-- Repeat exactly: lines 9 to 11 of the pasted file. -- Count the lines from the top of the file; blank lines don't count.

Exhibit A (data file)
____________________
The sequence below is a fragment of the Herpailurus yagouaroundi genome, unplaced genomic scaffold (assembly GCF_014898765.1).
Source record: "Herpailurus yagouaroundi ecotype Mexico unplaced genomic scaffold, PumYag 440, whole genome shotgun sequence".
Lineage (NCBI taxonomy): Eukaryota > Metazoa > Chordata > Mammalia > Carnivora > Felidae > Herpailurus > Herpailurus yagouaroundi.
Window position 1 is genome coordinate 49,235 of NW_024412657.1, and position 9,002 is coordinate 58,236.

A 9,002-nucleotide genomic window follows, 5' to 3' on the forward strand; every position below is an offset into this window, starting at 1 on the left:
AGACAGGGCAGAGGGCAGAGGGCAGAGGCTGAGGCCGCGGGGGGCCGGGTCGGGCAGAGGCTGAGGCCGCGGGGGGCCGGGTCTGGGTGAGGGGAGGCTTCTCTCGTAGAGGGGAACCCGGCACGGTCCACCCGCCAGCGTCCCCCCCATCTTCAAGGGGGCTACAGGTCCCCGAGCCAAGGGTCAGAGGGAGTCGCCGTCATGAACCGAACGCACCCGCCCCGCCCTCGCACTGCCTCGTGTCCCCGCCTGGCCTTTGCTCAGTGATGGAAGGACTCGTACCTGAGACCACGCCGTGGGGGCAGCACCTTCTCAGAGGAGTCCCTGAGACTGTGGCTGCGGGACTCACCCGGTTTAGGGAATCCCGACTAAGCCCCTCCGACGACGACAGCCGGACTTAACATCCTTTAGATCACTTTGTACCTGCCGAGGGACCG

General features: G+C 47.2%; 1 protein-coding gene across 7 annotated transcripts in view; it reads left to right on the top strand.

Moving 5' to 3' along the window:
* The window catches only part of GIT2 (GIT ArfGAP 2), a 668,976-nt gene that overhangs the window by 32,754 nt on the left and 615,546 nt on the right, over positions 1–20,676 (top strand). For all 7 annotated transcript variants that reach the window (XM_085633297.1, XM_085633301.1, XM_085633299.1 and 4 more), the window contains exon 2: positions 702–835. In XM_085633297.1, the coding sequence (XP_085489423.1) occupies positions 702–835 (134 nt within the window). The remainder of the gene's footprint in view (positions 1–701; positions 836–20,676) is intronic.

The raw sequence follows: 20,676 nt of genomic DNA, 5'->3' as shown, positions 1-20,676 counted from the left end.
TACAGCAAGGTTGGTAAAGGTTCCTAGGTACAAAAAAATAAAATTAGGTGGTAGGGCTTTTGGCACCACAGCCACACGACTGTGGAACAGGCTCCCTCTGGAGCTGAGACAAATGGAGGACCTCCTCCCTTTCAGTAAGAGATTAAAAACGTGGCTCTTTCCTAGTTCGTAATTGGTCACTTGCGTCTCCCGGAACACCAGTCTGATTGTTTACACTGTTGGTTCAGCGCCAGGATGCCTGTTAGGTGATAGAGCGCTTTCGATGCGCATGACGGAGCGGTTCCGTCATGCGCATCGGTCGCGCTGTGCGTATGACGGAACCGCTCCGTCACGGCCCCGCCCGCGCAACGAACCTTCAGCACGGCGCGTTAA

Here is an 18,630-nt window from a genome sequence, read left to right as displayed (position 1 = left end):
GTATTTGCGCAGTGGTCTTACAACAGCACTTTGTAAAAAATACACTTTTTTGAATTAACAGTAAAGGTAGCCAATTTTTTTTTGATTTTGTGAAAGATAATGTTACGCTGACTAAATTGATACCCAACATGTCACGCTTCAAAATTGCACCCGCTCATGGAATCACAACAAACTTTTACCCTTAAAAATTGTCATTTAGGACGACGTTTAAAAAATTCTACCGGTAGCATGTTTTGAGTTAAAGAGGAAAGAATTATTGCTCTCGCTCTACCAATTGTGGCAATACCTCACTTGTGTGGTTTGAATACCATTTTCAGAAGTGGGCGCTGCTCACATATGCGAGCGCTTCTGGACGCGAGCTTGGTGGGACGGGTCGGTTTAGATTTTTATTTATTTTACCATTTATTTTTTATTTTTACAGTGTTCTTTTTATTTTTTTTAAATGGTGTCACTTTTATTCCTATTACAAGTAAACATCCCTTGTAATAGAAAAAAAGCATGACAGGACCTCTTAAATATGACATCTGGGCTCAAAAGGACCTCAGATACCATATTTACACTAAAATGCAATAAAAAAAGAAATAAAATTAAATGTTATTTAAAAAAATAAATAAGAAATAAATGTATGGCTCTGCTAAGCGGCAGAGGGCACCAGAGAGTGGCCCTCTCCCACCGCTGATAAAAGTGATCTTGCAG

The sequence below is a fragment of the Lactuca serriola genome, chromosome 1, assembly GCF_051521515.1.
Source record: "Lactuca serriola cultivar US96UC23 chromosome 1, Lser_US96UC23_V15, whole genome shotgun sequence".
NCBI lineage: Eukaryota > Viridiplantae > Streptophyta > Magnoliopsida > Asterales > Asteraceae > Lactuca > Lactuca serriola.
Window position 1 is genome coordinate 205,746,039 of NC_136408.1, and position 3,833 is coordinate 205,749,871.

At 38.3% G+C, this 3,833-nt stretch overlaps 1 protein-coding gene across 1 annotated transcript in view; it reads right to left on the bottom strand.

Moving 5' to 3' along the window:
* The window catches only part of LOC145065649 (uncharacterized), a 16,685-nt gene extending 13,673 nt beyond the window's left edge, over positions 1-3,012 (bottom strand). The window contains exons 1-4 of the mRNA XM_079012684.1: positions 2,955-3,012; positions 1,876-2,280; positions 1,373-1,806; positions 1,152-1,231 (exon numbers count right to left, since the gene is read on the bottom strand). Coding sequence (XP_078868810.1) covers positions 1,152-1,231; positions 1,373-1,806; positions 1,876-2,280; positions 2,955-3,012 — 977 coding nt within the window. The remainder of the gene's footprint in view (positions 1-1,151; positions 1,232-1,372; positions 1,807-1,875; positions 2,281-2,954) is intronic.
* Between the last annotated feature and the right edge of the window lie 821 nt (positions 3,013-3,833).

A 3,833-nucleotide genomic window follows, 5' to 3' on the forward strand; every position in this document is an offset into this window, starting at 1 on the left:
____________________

* The window catches only part of GIT2 (GIT ArfGAP 2), a 668,976-nt gene that overhangs the window by 32,754 nt on the left and 615,546 nt on the right, over positions 1–20,676 (top strand). For all 7 annotated transcript variants that reach the window (XM_085633297.1, XM_085633301.1, XM_085633299.1 and 4 more), the window contains exon 2: positions 702–835. In XM_085633297.1, the coding sequence (XP_085489423.1) occupies positions 702–835 (134 nt within the window). The remainder of the gene's footprint in view (positions 1–701; positions 836–20,676) is intronic.

The raw sequence follows: 20,676 nt of genomic DNA, 5'->3' as shown, positions 1-20,676 counted from the left end.
TACAGCAAGGTTGGTAAAGGTTCCTAGGTACAAAAAAATAAAATTAGGTGGTAGGGCTTTTGGCACCACAGCCACACGACTGTGGAACAGGCTCCCTCTGGAGCTGAGACAAATGGAGGACCTCCTCCCTTTCAGTAAGAGATTAAAAACGTGGCTCTTTCCTAGTTCGTAATTGGTCACTTGCGTCTCCCGGAACACCAGTCTGATTGTTTACACTGTTGGTTCAGCGCCAGGATGCCTGTTAGGTGATAGAGCGCTTTCGATGCGCATGACGGAGCGGTTCCGTCATGCGCATCGGTCGCGCTGTGCGTATGACGGAACCGCTCCGTCACGGCCCCGCCCGCGCAACGAACCTTCAGCACGGCGCGTTAA